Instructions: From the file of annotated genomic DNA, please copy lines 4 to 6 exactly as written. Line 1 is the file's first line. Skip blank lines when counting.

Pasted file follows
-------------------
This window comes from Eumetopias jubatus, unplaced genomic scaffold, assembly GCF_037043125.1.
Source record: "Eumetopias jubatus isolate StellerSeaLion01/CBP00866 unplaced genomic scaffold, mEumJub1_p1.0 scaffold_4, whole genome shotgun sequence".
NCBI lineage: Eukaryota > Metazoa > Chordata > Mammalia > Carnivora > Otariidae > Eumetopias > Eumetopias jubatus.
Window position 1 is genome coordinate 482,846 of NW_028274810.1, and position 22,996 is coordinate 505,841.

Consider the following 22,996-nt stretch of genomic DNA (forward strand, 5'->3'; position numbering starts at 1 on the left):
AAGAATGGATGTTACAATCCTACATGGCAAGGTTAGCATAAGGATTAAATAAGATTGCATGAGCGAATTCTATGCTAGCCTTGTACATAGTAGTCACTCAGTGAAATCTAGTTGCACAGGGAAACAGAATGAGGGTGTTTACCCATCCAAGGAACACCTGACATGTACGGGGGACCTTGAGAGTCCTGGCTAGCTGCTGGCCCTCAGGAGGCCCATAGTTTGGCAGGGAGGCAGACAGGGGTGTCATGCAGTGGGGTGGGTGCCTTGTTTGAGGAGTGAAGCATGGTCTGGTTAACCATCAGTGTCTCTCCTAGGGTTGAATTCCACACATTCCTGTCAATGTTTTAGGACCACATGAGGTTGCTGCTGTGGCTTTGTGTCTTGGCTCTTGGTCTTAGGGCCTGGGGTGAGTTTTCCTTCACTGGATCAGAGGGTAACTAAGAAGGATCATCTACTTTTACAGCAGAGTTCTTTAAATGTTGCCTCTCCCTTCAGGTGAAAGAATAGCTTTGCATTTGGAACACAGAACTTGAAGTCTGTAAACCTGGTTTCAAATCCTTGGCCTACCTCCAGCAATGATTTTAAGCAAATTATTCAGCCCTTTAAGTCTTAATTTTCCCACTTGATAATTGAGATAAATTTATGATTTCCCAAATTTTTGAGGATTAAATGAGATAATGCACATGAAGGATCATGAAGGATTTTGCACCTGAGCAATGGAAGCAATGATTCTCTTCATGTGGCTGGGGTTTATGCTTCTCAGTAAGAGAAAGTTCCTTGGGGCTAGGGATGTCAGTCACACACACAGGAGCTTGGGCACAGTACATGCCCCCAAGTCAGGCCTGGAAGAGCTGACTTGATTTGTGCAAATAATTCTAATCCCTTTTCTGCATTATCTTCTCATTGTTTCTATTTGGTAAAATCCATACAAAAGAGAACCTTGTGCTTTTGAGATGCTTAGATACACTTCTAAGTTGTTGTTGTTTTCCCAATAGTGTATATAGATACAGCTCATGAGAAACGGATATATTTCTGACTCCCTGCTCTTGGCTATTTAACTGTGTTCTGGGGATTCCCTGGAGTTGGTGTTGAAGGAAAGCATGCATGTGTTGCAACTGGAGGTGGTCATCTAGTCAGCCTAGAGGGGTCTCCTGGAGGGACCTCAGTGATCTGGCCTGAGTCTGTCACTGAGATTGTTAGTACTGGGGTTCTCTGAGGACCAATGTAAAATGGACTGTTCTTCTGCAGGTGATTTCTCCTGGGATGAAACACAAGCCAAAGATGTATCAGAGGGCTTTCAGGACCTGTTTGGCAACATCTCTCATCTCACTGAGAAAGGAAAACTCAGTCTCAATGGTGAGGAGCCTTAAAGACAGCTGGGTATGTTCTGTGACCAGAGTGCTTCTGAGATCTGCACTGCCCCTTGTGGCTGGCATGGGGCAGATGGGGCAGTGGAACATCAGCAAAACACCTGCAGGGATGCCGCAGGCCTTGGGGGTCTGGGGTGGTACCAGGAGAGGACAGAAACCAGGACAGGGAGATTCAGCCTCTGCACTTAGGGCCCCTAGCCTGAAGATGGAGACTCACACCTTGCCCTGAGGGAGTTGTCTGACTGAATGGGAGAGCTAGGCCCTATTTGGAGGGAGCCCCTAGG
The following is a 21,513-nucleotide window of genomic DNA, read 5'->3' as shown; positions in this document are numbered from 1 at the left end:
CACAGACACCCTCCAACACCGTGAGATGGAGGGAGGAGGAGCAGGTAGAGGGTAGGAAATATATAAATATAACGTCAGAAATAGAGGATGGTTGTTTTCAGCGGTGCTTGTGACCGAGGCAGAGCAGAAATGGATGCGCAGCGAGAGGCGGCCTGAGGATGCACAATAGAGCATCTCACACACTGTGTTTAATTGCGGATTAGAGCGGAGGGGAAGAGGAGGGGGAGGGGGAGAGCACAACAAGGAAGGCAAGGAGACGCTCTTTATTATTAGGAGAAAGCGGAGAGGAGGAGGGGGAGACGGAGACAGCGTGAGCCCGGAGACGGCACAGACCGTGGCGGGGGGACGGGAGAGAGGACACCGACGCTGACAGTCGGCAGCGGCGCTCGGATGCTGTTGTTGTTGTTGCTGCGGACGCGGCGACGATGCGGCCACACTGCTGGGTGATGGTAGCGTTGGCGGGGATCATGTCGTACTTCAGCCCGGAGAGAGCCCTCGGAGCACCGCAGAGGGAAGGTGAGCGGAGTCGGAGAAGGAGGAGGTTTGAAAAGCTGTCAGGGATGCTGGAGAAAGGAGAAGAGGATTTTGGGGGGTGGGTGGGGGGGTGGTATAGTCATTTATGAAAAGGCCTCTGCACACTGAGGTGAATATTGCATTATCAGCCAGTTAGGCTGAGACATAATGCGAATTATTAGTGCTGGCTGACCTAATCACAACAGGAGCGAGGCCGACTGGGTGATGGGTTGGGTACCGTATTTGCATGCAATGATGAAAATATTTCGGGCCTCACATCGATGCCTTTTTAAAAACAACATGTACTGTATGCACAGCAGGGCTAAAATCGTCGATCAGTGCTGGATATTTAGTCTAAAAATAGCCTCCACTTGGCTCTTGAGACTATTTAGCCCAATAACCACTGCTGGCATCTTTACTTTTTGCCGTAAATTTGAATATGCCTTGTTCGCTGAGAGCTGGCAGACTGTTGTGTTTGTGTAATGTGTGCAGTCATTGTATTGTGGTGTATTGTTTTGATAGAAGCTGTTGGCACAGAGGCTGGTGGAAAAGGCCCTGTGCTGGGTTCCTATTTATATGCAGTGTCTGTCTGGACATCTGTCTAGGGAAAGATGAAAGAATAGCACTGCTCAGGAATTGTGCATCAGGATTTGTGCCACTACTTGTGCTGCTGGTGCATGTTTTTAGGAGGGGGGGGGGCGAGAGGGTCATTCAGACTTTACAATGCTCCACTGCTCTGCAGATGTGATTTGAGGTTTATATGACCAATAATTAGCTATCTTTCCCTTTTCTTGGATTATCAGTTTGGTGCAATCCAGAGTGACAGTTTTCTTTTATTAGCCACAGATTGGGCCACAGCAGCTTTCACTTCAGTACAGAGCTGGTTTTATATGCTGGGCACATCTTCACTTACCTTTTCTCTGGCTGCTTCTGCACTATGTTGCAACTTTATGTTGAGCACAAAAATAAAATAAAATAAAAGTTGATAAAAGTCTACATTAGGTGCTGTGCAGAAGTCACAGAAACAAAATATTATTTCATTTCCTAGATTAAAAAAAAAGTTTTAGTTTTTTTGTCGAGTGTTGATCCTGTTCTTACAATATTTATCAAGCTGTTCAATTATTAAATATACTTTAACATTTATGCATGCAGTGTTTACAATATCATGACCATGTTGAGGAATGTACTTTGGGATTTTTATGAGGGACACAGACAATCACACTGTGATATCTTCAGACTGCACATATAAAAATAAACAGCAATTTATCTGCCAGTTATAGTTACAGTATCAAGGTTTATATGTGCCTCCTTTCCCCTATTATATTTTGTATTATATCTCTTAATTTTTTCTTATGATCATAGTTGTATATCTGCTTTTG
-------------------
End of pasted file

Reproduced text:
Window position 1 is genome coordinate 482,846 of NW_028274810.1, and position 22,996 is coordinate 505,841.

Consider the following 22,996-nt stretch of genomic DNA (forward strand, 5'->3'; position numbering starts at 1 on the left):
AAGAATGGATGTTACAATCCTACATGGCAAGGTTAGCATAAGGATTAAATAAGATTGCATGAGCGAATTCTATGCTAGCCTTGTACATAGTAGTCACTCAGTGAAATCTAGTTGCACAGGGAAACAGAATGAGGGTGTTTACCCATCCAAGGAACACCTGACATGTACGGGGGACCTTGAGAGTCCTGGCTAGCTGCTGGCCCTCAGGAGGCCCATAGTTTGGCAGGGAGGCAGACAGGGGTGTCATGCAGTGGGGTGGGTGCCTTGTTTGAGGAGTGAAGCATGGTCTGGTTAACCATCAGTGTCTCTCCTAGGGTTGAATTCCACACATTCCTGTCAATGTTTTAGGACCACATGAGGTTGCTGCTGTGGCTTTGTGTCTTGGCTCTTGGTCTTAGGGCCTGGGGTGAGTTTTCCTTCACTGGATCAGAGGGTAACTAAGAAGGATCATCTACTTTTACAGCAGAGTTCTTTAAATGTTGCCTCTCCCTTCAGGTGAAAGAATAGCTTTGCATTTGGAACACAGAACTTGAAGTCTGTAAACCTGGTTTCAAATCCTTGGCCTACCTCCAGCAATGATTTTAAGCAAATTATTCAGCCCTTTAAGTCTTAATTTTCCCACTTGATAATTGAGATAAATTTATGATTTCCCAAATTTTTGAGGATTAAATGAGATAATGCACATGAAGGATCATGAAGGATTTTGCACCTGAGCAATGGAAGCAATGATTCTCTTCATGTGGCTGGGGTTTATGCTTCTCAGTAAGAGAAAGTTCCTTGGGGCTAGGGATGTCAGTCACACACACAGGAGCTTGGGCACAGTACATGCCCCCAAGTCAGGCCTGGAAGAGCTGACTTGATTTGTGCAAATAATTCTAATCCCTTTTCTGCATTATCTTCTCATTGTTTCTATTTGGTAAAATCCATACAAAAGAGAACCTTGTGCTTTTGAGATGCTTAGATACACTTCTAAGTTGTTGTTGTTTTCCCAATAGTGTATATAGATACAGCTCATGAGAAACGGATATATTTCTGACTCCCTGCTCTTGGCTATTTAACTGTGTTCTGGGGATTCCCTGGAGTTGGTGTTGAAGGAAAGCATGCATGTGTTGCAACTGGAGGTGGTCATCTAGTCAGCCTAGAGGGGTCTCCTGGAGGGACCTCAGTGATCTGGCCTGAGTCTGTCACTGAGATTGTTAGTACTGGGGTTCTCTGAGGACCAATGTAAAATGGACTGTTCTTCTGCAGGTGATTTCTCCTGGGATGAAACACAAGCCAAAGATGTATCAGAGGGCTTTCAGGACCTGTTTGGCAACATCTCTCATCTCACTGAGAAAGGAAAACTCAGTCTCAATGGTGAGGAGCCTTAAAGACAGCTGGGTATGTTCTGTGACCAGAGTGCTTCTGAGATCTGCACTGCCCCTTGTGGCTGGCATGGGGCAGATGGGGCAGTGGAACATCAGCAAAACACCTGCAGGGATGCCGCAGGCCTTGGGGGTCTGGGGTGGTACCAGGAGAGGACAGAAACCAGGACAGGGAGATTCAGCCTCTGCACTTAGGGCCCCTAGCCTGAAGATGGAGACTCACACCTTGCCCTGAGGGAGTTGTCTGACTGAATGGGAGAGCTAGGCCCTATTTGGAGGGAGCCCCTAGG